Manning Disclosures are Journalism High Point, Says Harvard Professor
Praise for WikiLeaks as Manning Defense Rests
FT. MEADE, Md. (CN) – Pfc. Bradley Manning’s disclosures to WikiLeaks mark one of the “high points” in the history of journalism, a Harvard professor testified Wednesday as the last defense witness in the landmark court-martial.
Manning has freely admitted his responsibility for the largest intelligence leak in U.S. history: a more-than-700,000-file stash of battlefield reports from two war zones, diplomatic cables and footage of airstrikes on civilians.
Prosecutors claim that the 25-year-old soldier “aided the enemy” and committed espionage, theft and computer fraud through these disclosures.
Harvard professor Yochai Benkler countered that the soldier enriched the “Networked Fourth Estate,” a phrase that he coined in the subtitle of his paper, “A Free Irresponsible Press.”
The last witness to testify for the defense, Benkler is considered an academic authority in the evolution of media in the age of the Internet, and the most widely cited scholar on WikiLeaks.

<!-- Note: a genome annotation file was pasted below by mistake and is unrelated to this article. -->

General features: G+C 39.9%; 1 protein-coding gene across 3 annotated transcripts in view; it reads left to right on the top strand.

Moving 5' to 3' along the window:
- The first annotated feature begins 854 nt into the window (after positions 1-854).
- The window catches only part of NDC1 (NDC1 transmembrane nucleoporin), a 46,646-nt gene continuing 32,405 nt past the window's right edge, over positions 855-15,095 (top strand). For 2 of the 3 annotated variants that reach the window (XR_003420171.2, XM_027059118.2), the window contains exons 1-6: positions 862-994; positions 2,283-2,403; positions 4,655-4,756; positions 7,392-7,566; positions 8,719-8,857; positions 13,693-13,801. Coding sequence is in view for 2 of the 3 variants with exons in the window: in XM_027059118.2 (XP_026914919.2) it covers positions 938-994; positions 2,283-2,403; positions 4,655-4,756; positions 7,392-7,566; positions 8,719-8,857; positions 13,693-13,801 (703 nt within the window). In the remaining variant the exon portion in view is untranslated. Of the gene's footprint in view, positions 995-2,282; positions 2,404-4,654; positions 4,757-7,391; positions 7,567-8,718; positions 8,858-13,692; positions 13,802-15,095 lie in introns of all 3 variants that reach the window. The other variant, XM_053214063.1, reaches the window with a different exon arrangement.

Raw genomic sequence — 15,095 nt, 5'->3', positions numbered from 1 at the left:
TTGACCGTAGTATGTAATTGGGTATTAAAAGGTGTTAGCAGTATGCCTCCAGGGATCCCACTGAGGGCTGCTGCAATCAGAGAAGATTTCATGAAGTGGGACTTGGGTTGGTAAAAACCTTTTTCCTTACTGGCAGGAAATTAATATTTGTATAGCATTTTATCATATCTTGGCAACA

His concept of a “networked” Fourth Estate describes not only how traditional journalism outlets use online resources, but how the Internet forced the newsgathering process to evolve.
The military judge, Col. Denise Lind, admitted him as an expert on this topic, for the first time in U.S. jurisprudence.
Benkler testified that neither Manning, nor anybody else, would have had any reason to consider WikiLeaks a terrorist-enabler before overheated rhetoric against it came from Washington.
In its early days, WikiLeaks set its sights on authoritarian regimes, publishing about the Chinese government’s use of “Green Dam” software, Benkler noted. The program had been billed as anti-pornography software, but it also censored political dissent.
Other early scoops included evidence of a tax shelter scam at the Swiss bank, Julius Baer; toxic waste dumping off the Ivory Coast by Trafigura, a Dutch multinational corporation; and extrajudicial killing by the Kenyan government.
The latter expose won WikiLeaks an award by Amnesty International and solidified its reputation as a whistle-blowing website, Benkler said.
As the accolades poured in, a Pentagon counterintelligence official wrote and published a paper, “WikiLeaks.org – An Online Reference to Foreign Intelligence Services, Insurgents, or Terrorist Groups?”